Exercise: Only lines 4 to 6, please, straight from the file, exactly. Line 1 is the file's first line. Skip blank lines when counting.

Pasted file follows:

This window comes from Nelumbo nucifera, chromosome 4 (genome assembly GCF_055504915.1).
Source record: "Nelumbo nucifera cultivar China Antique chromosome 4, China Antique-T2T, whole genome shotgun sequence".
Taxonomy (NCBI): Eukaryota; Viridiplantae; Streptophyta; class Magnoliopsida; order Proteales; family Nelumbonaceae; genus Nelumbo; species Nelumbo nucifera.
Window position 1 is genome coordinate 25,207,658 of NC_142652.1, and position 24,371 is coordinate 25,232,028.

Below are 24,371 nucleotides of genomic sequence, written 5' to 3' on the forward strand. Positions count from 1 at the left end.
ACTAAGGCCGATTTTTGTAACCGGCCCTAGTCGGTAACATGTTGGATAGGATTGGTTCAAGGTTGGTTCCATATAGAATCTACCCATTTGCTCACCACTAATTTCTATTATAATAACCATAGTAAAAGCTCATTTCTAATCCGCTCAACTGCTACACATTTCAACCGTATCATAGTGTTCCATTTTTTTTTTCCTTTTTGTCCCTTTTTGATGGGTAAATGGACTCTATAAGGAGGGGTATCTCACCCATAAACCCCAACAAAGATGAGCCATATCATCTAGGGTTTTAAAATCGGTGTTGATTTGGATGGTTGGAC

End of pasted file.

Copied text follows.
Window position 1 is genome coordinate 25,207,658 of NC_142652.1, and position 24,371 is coordinate 25,232,028.

Below are 24,371 nucleotides of genomic sequence, written 5' to 3' on the forward strand. Positions count from 1 at the left end.
ACTAAGGCCGATTTTTGTAACCGGCCCTAGTCGGTAACATGTTGGATAGGATTGGTTCAAGGTTGGTTCCATATAGAATCTACCCATTTGCTCACCACTAATTTCTATTATAATAACCATAGTAAAAGCTCATTTCTAATCCGCTCAACTGCTACACATTTCAACCGTATCATAGTGTTCCATTTTTTTTTTCCTTTTTGTCCCTTTTTGATGGGTAAATGGACTCTATAAGGAGGGGTATCTCACCCATAAACCCCAACAAAGATGAGCCATATCATCTAGGGTTTTAAAATCGGTGTTGATTTGGATGGTTGGAC